Dominican writer Pablo Gómez Borbón, born in Santiago and based in Belgium, has delivered this year of pandemic a unique novel, of great political impact and that removes many of the foundations of the Dominican left, from the kidnapping of Colonel Donald J. Crowley, to the present day.
Pablo Gómez Borbón has removed heaven and earth behind the documents, stories, testimonies, reports and memories of one of the crimes that has had the most negative impact on the development of the revolutionary left: that of Maximiliano Gómez Horacio, better known as El Moreno, and the sequel that followed, the most ominous and terrible dismemberment of the widow of Otto Morales, taken to Brussels with her children, and accused of being responsible for the death of the leader of the MPD: Miriam Pinedo.
Without prejudices, with the most absolute freedom of investigation and eager to deliver the most surprising and unknown data about the moment and circumstances of the death of El Moreno, Pablo Gómez Borbón had the intelligence to assume the novelistic genre to delve into the deep waters, and all its aspects, of the deaths in Brussels. The book is entitled Morir en Bruselas (Dying in Brussels), and takes a journey through numerous countries, gathering testimonies, revelations, journalistic data, interviews, police reports and reports from intelligence agencies involved in the events of 50 years ago.
Many of the protagonists, mentioned with names and surnames in the investigation, are alive. Some of them wanted to offer information and others refused. The novel is cutting with respect to the refusals of characters of the Dominican left, who are almost pointed out as responsible for betraying El Moreno and the MPD, and then for the horrendous crime against Miriam Pinedo. A crime decided by a vote in a meeting held in Paris.
It is now that all the details are known. It is now when files are being reviewed in Belgium, Paris, Mexico, Cuba, Brazil, Chile, the United States, Canada, and the Dominican Republic, among other places, where those who made the decision to kidnap Otto Morales’ widow for six months, and later raped her, dismembered her and cut off her head, to scatter her body in various parts of the Belgian capital, were located or hid. A crime of the left or what was supposed to be the Dominican left.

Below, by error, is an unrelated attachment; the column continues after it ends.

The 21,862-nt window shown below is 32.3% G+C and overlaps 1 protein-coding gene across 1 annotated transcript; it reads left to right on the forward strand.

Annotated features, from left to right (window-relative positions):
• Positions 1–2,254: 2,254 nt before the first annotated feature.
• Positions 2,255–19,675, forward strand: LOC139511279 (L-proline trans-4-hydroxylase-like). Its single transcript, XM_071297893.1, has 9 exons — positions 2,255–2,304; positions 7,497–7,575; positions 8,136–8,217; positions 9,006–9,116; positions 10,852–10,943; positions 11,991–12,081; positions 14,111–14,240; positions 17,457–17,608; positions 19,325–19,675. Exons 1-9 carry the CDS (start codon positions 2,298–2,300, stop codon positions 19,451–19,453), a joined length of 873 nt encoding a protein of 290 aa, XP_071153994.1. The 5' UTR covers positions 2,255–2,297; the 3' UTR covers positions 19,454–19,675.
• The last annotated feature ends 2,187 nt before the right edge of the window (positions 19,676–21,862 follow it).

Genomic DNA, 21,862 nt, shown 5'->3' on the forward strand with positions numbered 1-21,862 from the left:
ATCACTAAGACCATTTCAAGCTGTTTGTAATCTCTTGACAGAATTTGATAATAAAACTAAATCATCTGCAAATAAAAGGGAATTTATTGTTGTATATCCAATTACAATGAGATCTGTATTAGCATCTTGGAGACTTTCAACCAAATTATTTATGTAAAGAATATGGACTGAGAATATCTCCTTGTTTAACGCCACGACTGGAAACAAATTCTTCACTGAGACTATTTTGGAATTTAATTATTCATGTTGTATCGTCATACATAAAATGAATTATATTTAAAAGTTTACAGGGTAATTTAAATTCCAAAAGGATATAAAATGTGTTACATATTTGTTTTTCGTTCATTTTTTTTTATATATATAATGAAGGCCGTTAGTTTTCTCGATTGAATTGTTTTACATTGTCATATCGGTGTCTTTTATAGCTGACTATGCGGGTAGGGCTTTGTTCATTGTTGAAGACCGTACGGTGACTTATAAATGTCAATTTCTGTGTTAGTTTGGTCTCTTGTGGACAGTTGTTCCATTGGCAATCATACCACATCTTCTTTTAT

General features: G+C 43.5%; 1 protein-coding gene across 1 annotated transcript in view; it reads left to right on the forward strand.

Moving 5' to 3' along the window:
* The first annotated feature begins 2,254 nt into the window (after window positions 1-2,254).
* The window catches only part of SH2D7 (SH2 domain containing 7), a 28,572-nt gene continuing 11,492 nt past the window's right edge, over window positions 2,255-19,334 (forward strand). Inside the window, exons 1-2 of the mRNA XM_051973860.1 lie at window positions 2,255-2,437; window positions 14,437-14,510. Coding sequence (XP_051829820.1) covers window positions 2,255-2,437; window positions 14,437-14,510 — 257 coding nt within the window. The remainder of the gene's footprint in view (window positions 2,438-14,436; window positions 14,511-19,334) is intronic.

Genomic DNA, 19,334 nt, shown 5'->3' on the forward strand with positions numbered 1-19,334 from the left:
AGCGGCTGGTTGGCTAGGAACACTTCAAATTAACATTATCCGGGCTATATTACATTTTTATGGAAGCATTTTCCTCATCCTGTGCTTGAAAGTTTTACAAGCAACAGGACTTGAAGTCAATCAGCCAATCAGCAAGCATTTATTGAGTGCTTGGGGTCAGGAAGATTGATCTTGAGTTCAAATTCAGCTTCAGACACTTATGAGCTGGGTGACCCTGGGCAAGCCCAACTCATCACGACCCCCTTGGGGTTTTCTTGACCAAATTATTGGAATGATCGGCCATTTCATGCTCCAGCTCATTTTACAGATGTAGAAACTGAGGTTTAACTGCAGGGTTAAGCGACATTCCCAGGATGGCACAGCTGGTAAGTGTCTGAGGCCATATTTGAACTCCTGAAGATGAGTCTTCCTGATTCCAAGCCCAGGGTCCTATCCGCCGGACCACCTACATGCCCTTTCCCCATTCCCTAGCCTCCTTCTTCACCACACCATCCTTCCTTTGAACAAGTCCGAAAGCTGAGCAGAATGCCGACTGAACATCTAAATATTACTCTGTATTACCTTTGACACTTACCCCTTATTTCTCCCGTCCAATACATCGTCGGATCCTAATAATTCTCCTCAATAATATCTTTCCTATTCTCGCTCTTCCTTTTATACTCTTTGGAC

It is a novel of great stylistic quality, with a theme, an argument, a plot, chapters that place the reader with remarkable skill in a position to draw conclusions.
What the author doesn’t know is that his novel has renewed hidden resentments, appeased by the years, and has served to place important figures of the old scheme of the Dominican left in elusive movements. Of course, it has also touched the sensibilities of families hard hit by those events.
Pablo Gómez Borbón has done a great service to the Dominican historical memory, and in particular to the memory of the Dominican left, of the Movimiento Popular Dominicano, a party that has almost disappeared, but which at the time was the most powerful ally of the former Partido Revolucionario Dominicano, and which united two important figures of the political processes of those years: José Francisco Peña Gómez and Maximiliano Gómez (El Moreno).
No one can remain indifferent to this novel. It is a punch loaded with sincerity and a claim on the crimes of the past. The MPD was the party most infiltrated by the intelligence agencies of the Dominican State, and also by intelligence agents of the CIA and other agencies interested in Dominican issues. Also, the MPD was the party that contributed the largest number of Dominican martyrs to its democracy, starting with Amin Abel Hasbun and Otto Morales, the two responsible for the organization and execution of the kidnapping of Colonel Crowley in Santo Domingo.
The silence of prominent figures of the left is just a symptom of the fibers that this work touches. It is still available in Dominican bookstores, and its reading is an opportunity to open the doors to a subject that has a very important essence in the democracy we have today.